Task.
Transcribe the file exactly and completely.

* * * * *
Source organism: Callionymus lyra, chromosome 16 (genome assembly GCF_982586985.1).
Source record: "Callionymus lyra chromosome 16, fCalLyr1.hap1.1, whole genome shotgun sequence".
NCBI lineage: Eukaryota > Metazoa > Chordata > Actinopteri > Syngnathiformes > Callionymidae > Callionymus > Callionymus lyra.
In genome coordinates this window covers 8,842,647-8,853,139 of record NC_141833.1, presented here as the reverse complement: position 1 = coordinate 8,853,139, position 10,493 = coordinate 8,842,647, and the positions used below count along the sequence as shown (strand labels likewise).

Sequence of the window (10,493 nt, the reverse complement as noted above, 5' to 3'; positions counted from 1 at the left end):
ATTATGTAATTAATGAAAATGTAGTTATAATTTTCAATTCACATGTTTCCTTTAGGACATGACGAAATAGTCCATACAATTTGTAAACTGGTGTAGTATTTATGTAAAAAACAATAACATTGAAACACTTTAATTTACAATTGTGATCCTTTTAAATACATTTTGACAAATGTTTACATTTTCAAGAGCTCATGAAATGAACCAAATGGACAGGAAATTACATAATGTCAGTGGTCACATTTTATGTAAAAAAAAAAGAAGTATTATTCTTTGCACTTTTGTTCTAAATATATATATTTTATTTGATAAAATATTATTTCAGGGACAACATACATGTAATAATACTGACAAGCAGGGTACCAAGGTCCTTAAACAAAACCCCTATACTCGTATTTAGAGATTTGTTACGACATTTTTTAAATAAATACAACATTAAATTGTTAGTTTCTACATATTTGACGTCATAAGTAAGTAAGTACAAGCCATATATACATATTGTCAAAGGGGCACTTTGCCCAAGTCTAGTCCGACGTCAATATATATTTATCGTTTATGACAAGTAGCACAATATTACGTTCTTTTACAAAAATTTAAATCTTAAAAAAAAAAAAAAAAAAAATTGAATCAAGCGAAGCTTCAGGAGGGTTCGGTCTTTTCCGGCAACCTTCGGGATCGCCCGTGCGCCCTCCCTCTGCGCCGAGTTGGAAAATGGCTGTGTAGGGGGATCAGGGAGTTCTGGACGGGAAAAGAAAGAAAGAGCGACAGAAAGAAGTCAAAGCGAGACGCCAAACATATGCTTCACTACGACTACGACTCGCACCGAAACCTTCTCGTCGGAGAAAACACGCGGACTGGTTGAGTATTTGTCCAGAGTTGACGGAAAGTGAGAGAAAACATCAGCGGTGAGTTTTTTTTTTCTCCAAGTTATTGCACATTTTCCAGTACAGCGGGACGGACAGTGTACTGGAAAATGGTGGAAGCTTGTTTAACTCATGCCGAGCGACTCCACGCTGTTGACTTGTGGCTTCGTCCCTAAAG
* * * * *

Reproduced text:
Source organism: Callionymus lyra, chromosome 16 (genome assembly GCF_982586985.1).
Source record: "Callionymus lyra chromosome 16, fCalLyr1.hap1.1, whole genome shotgun sequence".
NCBI lineage: Eukaryota > Metazoa > Chordata > Actinopteri > Syngnathiformes > Callionymidae > Callionymus > Callionymus lyra.
In genome coordinates this window covers 8,842,647-8,853,139 of record NC_141833.1, presented here as the reverse complement: position 1 = coordinate 8,853,139, position 10,493 = coordinate 8,842,647, and the positions used below count along the sequence as shown (strand labels likewise).

Sequence of the window (10,493 nt, the reverse complement as noted above, 5' to 3'; positions counted from 1 at the left end):
ATTATGTAATTAATGAAAATGTAGTTATAATTTTCAATTCACATGTTTCCTTTAGGACATGACGAAATAGTCCATACAATTTGTAAACTGGTGTAGTATTTATGTAAAAAACAATAACATTGAAACACTTTAATTTACAATTGTGATCCTTTTAAATACATTTTGACAAATGTTTACATTTTCAAGAGCTCATGAAATGAACCAAATGGACAGGAAATTACATAATGTCAGTGGTCACATTTTATGTAAAAAAAAAAGAAGTATTATTCTTTGCACTTTTGTTCTAAATATATATATTTTATTTGATAAAATATTATTTCAGGGACAACATACATGTAATAATACTGACAAGCAGGGTACCAAGGTCCTTAAACAAAACCCCTATACTCGTATTTAGAGATTTGTTACGACATTTTTTAAATAAATACAACATTAAATTGTTAGTTTCTACATATTTGACGTCATAAGTAAGTAAGTACAAGCCATATATACATATTGTCAAAGGGGCACTTTGCCCAAGTCTAGTCCGACGTCAATATATATTTATCGTTTATGACAAGTAGCACAATATTACGTTCTTTTACAAAAATTTAAATCTTAAAAAAAAAAAAAAAAAAAATTGAATCAAGCGAAGCTTCAGGAGGGTTCGGTCTTTTCCGGCAACCTTCGGGATCGCCCGTGCGCCCTCCCTCTGCGCCGAGTTGGAAAATGGCTGTGTAGGGGGATCAGGGAGTTCTGGACGGGAAAAGAAAGAAAGAGCGACAGAAAGAAGTCAAAGCGAGACGCCAAACATATGCTTCACTACGACTACGACTCGCACCGAAACCTTCTCGTCGGAGAAAACACGCGGACTGGTTGAGTATTTGTCCAGAGTTGACGGAAAGTGAGAGAAAACATCAGCGGTGAGTTTTTTTTTTCTCCAAGTTATTGCACATTTTCCAGTACAGCGGGACGGACAGTGTACTGGAAAATGGTGGAAGCTTGTTTAACTCATGCCGAGCGACTCCACGCTGTTGACTTGTGGCTTCGTCCCTAAAG